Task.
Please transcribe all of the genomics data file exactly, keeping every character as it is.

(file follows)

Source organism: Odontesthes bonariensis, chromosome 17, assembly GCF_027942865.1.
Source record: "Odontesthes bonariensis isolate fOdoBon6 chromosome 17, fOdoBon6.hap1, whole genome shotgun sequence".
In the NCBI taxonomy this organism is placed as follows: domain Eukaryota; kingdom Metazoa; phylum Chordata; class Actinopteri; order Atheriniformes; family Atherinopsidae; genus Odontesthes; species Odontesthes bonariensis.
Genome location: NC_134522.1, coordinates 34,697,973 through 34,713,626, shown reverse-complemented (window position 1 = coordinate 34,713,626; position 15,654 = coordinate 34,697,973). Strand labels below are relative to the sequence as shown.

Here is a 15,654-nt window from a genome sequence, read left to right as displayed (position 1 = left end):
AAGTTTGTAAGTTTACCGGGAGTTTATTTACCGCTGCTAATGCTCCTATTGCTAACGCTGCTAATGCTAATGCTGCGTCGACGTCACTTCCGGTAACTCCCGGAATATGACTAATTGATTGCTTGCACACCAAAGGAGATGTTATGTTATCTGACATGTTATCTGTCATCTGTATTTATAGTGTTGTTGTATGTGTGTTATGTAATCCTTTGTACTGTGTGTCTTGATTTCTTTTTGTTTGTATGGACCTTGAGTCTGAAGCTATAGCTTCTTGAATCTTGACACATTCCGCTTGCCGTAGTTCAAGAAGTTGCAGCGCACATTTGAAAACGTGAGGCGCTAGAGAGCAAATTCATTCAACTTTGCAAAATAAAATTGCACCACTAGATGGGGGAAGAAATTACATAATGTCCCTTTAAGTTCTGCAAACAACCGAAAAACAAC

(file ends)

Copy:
Source organism: Odontesthes bonariensis, chromosome 17, assembly GCF_027942865.1.
Source record: "Odontesthes bonariensis isolate fOdoBon6 chromosome 17, fOdoBon6.hap1, whole genome shotgun sequence".
In the NCBI taxonomy this organism is placed as follows: domain Eukaryota; kingdom Metazoa; phylum Chordata; class Actinopteri; order Atheriniformes; family Atherinopsidae; genus Odontesthes; species Odontesthes bonariensis.
Genome location: NC_134522.1, coordinates 34,697,973 through 34,713,626, shown reverse-complemented (window position 1 = coordinate 34,713,626; position 15,654 = coordinate 34,697,973). Strand labels below are relative to the sequence as shown.

Here is a 15,654-nt window from a genome sequence, read left to right as displayed (position 1 = left end):
AAGTTTGTAAGTTTACCGGGAGTTTATTTACCGCTGCTAATGCTCCTATTGCTAACGCTGCTAATGCTAATGCTGCGTCGACGTCACTTCCGGTAACTCCCGGAATATGACTAATTGATTGCTTGCACACCAAAGGAGATGTTATGTTATCTGACATGTTATCTGTCATCTGTATTTATAGTGTTGTTGTATGTGTGTTATGTAATCCTTTGTACTGTGTGTCTTGATTTCTTTTTGTTTGTATGGACCTTGAGTCTGAAGCTATAGCTTCTTGAATCTTGACACATTCCGCTTGCCGTAGTTCAAGAAGTTGCAGCGCACATTTGAAAACGTGAGGCGCTAGAGAGCAAATTCATTCAACTTTGCAAAATAAAATTGCACCACTAGATGGGGGAAGAAATTACATAATGTCCCTTTAAGTTCTGCAAACAACCGAAAAACAAC